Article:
Companies using “bots” should know that California’s “bot labeling” law becomes operative later this year on July 1, 2019. The law requires clear disclosures of use of chatbots in certain commercial and political communications with consumers.
In general, Bots are software applications that run automated tasks on a network, such as the Internet, that can interact with computer systems or users; bots can be used for a variety of things, including to scrape website data or communicate with individuals online.
In particular, “chatbots” are programmed scripts that can communicate online with users and imitate human conversations. Chatbots have been increasingly used on social media platforms, such as Facebook Messenger, Twitter, Skype, SMS/text message, WhatsApp, Instagram, YouTube, and Slack. Certain chatbots respond to simple keyword commands and can assist users in customer support and answering routine questions. Other chatbots rely on artificial intelligence and can actually personalize communications with users as if the bot is human.
The law, Cal. Bus. & Prof. Code §17941 et seq. (SB1001), prohibits use of a bot to communicate with individuals in California online with the intent to mislead the person about the artificial identity of the bot to incentivize a purchase or influence a vote in an election; however, one can comply with the law by clearly and conspicuously disclosing use of a bot.
“Bot” is specifically defined in the law to mean an automated online account where all or substantially all of the actions are not the result of a person. The law does not impose any duty on service providers of online platforms.
While there is a federal law, the Better Online Ticket Sales Act, which prohibits use of bots to scalp tickets by automatically purchasing them and reselling them at higher prices, and while other states have introduced laws to regulate bots, California’s law is unprecedented. Proponents of the law have argued that consumers are often deceived if they are not able to discern if they are interacting with a bot. Opponents countered that the law was, among other things, too vague.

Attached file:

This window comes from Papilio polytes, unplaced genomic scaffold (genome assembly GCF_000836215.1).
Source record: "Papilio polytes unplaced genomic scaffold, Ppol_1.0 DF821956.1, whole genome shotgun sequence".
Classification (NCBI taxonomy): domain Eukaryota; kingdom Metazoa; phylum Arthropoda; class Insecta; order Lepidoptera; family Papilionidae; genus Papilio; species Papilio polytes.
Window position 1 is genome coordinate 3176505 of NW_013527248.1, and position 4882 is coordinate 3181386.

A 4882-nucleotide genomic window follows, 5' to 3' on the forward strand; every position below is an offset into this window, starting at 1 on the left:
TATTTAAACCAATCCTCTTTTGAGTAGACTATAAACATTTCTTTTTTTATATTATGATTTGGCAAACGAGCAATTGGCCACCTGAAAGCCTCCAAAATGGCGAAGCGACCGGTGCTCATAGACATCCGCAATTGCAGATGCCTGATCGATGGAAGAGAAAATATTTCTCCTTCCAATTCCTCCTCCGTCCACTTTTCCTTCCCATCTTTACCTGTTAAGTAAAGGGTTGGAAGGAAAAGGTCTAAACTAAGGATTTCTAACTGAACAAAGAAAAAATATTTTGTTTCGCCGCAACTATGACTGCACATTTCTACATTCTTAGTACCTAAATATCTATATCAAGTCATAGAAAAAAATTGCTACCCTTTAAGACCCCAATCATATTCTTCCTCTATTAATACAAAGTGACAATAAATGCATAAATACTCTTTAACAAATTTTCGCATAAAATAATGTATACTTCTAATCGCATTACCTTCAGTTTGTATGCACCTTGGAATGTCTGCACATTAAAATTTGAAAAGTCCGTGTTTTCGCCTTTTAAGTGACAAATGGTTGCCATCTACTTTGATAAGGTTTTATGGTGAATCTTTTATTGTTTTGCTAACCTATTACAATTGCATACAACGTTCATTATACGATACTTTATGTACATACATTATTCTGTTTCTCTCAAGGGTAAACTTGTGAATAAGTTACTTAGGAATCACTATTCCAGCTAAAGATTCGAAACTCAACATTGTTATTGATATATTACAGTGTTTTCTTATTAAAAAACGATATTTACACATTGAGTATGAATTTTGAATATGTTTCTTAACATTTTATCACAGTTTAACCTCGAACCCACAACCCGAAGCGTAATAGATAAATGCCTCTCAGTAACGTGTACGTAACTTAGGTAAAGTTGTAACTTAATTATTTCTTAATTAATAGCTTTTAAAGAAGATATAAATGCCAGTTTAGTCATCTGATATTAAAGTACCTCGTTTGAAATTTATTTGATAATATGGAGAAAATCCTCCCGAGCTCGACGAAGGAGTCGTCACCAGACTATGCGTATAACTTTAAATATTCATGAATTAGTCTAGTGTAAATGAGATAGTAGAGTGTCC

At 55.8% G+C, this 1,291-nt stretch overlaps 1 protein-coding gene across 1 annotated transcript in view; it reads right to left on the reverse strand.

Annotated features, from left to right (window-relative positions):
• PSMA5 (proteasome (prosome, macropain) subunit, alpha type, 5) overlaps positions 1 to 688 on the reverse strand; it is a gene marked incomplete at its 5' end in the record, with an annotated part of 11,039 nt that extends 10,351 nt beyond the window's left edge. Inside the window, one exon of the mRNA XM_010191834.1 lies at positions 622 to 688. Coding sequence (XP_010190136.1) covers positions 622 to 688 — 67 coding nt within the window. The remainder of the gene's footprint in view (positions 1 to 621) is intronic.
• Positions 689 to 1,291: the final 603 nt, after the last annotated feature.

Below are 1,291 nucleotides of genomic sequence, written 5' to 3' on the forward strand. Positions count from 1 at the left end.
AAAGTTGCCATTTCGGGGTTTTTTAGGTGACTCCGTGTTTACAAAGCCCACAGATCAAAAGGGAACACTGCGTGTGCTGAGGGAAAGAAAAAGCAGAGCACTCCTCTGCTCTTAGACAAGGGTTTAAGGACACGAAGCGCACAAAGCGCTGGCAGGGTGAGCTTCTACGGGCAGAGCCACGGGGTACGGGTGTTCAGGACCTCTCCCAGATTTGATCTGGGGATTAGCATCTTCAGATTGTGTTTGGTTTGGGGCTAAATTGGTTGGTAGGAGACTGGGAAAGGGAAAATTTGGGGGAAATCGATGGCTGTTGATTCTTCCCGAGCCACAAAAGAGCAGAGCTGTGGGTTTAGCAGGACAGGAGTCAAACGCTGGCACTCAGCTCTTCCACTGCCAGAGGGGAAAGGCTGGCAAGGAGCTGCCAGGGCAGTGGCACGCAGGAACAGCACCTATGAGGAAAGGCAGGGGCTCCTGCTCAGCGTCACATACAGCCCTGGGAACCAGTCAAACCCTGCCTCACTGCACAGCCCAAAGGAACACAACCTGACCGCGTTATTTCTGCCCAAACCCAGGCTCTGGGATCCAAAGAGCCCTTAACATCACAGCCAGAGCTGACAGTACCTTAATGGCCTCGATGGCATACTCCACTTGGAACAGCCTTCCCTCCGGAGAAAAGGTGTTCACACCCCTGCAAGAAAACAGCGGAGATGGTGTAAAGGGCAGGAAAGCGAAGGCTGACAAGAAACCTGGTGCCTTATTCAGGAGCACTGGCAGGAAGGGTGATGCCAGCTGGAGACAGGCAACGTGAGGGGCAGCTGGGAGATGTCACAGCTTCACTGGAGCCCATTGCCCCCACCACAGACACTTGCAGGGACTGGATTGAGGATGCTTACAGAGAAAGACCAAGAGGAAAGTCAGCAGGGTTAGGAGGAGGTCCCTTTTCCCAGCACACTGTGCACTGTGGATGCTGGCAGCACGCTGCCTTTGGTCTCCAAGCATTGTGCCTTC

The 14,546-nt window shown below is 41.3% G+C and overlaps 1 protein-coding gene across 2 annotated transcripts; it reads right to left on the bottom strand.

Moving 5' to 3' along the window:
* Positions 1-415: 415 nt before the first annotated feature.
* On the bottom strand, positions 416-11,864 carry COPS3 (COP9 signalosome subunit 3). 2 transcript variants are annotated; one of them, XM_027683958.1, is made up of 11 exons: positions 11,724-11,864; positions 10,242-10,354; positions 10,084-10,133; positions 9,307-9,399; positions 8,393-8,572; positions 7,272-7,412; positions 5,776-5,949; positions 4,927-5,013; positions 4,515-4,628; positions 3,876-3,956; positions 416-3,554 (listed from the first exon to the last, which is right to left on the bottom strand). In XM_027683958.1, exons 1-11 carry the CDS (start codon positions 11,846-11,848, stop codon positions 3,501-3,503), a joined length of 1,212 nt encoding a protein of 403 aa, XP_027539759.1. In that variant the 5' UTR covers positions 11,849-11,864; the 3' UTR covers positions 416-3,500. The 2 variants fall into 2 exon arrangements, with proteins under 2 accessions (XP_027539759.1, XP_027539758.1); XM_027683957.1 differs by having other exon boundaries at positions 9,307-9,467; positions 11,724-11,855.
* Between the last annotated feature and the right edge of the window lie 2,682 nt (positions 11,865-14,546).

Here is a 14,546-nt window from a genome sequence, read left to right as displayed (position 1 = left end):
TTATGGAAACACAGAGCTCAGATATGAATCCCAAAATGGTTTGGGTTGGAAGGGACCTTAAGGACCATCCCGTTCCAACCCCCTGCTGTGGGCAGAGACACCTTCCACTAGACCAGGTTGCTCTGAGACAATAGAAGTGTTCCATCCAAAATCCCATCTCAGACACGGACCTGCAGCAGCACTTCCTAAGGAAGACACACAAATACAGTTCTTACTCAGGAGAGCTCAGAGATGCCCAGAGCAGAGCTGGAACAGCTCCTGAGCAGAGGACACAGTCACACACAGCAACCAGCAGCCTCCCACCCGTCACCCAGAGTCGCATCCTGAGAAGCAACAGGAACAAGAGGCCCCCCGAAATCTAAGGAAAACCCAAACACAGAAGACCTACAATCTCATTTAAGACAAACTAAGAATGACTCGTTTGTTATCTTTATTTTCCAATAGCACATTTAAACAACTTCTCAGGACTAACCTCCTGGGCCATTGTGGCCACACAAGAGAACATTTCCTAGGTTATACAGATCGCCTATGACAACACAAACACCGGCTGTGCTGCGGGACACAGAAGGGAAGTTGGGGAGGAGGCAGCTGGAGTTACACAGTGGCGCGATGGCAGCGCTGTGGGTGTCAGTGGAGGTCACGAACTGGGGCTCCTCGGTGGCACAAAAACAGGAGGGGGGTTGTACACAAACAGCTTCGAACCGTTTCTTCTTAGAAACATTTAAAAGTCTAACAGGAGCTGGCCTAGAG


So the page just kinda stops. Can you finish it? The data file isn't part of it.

The law applies to use of bots in commercial transactions or to influence a vote in an election.
In particular, sponsors of the law were concerned about how bots were being used to spread fake and misleading news, reshape political debates, and influence advertising audiences. In fact, legislative history notes that in February 2018, the U.S. Department of Justice charged 13 Russians and 3 companies with creating fake profiles on social media to post contentious comments related to religion, race, and politics and then using bot accounts to like, share, and retweet the posts to help them gain traction; information showed that Russian agents published over 130,000 messages on Twitter, uploaded a thousand videos on YouTube, and disseminated inflammatory posts that reached 126 million users on Facebook.
Companies using chatbots that communicate with consumers online should review their practices and policies to ensure compliance with the new law and consult with experienced counsel to put adequate disclosures in place, if needed. In addition, any company using bots or other artificial intelligence should work with their attorney and other professionals to stay abreast of legal requirements and updates.
This entry was posted on Wednesday, January 16, 2019 and is filed under Anonymous Online Misconduct, Internet Law News.